According to seasonally adjusted figures from the Icelandic Labour Force Survey, 17,700 individuals were unemployed in April 2021, or 8.6% of the labour force. The seasonally adjusted activity rate was 78.1% and the seasonally adjusted employment rate 71.3%. Compared with March 2021 the seasonally adjusted employment rate decreased by 0.6 percentage points between months and the seasonally adjusted unemployment rate increased by 0.3 percentage points. Over the last 6 months the trend of the activity rate increased by 0.3 percentage points and the trend of the unemployment rate increased by 0.6 percentage points.
Based on unadjusted measures, the number of 16-74 year olds active on the labour market was estimated to be 206,200 (±7,500) in April 2021, which is equivalent to an activity rate of 78.4% (±2.8). Of active individuals, the number of employed persons was estimated to be 184,000 (±5,400) and 22,200 (±4,800) were estimated to be unemployed and looking for a job. The employment rate was estimated to be 69.9% (±3.0) and the unemployment rate 10.8% (±2.4). Comparison with April 2020 shows a decrease of 12,500 individuals outside of the labour force between years. The number of unemployed inviduals increased by 6,900 between years, or by 2.8 percentage points. The activity rate increased by 5.0 percentage points and the employment rate by 2.4 percentage points between years.
Young individuals possibly sooner than usual looking for a summer job
It is estimated that 36.6% of individuals aged 16-24 years were unemployed and looking for a job in April 2021. The rate is the second highest that has been measured in the Icelandic Labour Force Survey from the year of 2003 but the rate was higher in May 2010 when it was 37.1%. The unemployment rate of young individuals is 9.8 percentage points higher than in April 2020. The unemployment rate of young individuals is always highest in May when students start seeking summer jobs as can be seen in figure 1, but the rate is rather high for April. This can possibly be explained to some degree by young individuals having started looking for summerjobs earlier than usual.
Labour market slack
Considerable labour market slack is still seen on the Icelandic labour market in April 2021 like in the previous months. Results from the Icelandic Labour Force Survey indicate that around 39,400 individuals had an unmet need for employment which is equivalent to 18.3% of the labour force and potential labour force. Of those individuals, 56.4% were unemployed, 6.9% ready to work but not looking for a job, 15.3% were looking but not ready to work and 21.5% were employed but willing to work more. Comparison with the previous year shows similar labour market slack in April 2021 and April 2020. The trend of the labour market slack has been stable over the last three months.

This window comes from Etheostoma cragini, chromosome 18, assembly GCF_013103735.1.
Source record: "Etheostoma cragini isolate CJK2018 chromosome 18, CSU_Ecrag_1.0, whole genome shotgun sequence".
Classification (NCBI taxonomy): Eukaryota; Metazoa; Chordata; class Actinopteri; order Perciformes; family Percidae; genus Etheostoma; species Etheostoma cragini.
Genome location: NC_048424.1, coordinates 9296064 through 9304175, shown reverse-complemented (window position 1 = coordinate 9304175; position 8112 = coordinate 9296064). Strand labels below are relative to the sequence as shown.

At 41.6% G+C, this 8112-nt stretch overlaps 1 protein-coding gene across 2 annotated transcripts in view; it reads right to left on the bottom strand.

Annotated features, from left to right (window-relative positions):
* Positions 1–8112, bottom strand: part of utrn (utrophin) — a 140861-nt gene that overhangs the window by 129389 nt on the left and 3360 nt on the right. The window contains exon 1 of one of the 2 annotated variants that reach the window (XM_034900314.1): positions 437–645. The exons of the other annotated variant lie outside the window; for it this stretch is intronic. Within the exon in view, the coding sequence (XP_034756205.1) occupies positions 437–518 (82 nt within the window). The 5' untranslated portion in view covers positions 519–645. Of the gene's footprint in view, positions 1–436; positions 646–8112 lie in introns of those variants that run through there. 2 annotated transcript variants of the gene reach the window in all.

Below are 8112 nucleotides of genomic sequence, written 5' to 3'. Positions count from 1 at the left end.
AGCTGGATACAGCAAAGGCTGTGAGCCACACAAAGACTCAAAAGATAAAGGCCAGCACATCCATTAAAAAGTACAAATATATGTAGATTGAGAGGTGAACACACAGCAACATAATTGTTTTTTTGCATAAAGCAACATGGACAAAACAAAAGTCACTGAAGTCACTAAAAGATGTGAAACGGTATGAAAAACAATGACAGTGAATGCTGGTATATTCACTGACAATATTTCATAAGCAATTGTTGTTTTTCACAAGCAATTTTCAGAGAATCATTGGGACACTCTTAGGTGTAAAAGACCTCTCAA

About the data
The Labour Force Survey for April 2021 covers four weeks, from 5 April through 2 May 2021. The sample consisted of 1,525 individuals, 16-74 years old and domiciled in Iceland. When those who were domiciled abroad or deceased had been excluded, the net sample consisted of 1,503 individuals. Usable answers were obtained from 978 individuals which corresponds to a 65.1% response rate.
As has been mentioned earlier, new working hour measures were added to the Icelandic Labour Force Survey in January 2021. The statistics have now been updated and results from both working hour measures can be found on the Statistics Iceland website. The new measures can be found on the website under the name “Actual hours worked” and the old time-series under the name “Actual hours worked – old time-series”. Until January 2021 the measure of actual hours worked referred to the total working hours of respondents in full- and part-time jobs in the reference week. The new measure refers to the total working hours of respondents in full- and part-time jobs in the reference week, apart from main meal breaks and absence due to personal errands.